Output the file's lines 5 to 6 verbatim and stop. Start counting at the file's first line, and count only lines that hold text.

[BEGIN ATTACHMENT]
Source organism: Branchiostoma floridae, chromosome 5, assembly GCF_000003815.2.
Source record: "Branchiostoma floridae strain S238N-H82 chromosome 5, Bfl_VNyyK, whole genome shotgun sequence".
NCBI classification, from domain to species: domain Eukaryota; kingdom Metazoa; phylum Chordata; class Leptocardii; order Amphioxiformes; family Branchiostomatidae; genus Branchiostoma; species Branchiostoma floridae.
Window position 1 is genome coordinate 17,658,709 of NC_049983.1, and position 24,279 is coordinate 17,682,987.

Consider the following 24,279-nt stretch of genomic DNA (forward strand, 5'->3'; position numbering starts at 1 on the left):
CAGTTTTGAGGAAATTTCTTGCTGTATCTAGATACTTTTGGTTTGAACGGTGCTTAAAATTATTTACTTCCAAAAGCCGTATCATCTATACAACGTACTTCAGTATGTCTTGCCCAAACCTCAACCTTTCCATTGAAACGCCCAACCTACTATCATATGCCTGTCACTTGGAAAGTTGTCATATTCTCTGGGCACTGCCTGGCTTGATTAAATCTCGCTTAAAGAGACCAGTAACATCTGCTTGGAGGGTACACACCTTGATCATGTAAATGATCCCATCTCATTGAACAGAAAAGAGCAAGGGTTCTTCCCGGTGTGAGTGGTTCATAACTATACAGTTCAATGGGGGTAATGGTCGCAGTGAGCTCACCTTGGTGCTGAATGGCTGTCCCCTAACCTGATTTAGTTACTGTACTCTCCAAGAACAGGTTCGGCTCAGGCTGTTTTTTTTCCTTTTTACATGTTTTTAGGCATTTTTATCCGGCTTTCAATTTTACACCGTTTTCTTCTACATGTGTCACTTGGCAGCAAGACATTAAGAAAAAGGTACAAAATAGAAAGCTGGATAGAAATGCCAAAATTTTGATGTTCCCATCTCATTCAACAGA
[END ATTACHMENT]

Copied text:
Consider the following 24,279-nt stretch of genomic DNA (forward strand, 5'->3'; position numbering starts at 1 on the left):
CAGTTTTGAGGAAATTTCTTGCTGTATCTAGATACTTTTGGTTTGAACGGTGCTTAAAATTATTTACTTCCAAAAGCCGTATCATCTATACAACGTACTTCAGTATGTCTTGCCCAAACCTCAACCTTTCCATTGAAACGCCCAACCTACTATCATATGCCTGTCACTTGGAAAGTTGTCATATTCTCTGGGCACTGCCTGGCTTGATTAAATCTCGCTTAAAGAGACCAGTAACATCTGCTTGGAGGGTACACACCTTGATCATGTAAATGATCCCATCTCATTGAACAGAAAAGAGCAAGGGTTCTTCCCGGTGTGAGTGGTTCATAACTATACAGTTCAATGGGGGTAATGGTCGCAGTGAGCTCACCTTGGTGCTGAATGGCTGTCCCCTAACCTGATTTAGTTACTGTACTCTCCAAGAACAGGTTCGGCTCAGGCTGTTTTTTTTCCTTTTTACATGTTTTTAGGCATTTTTATCCGGCTTTCAATTTTACACCGTTTTCTTCTACATGTGTCACTTGGCAGCAAGACATTAAGAAAAAGGTACAAAATAGAAAGCTGGATAGAAATGCCAAAATTTTGATGTTCCCATCTCATTCAACAGA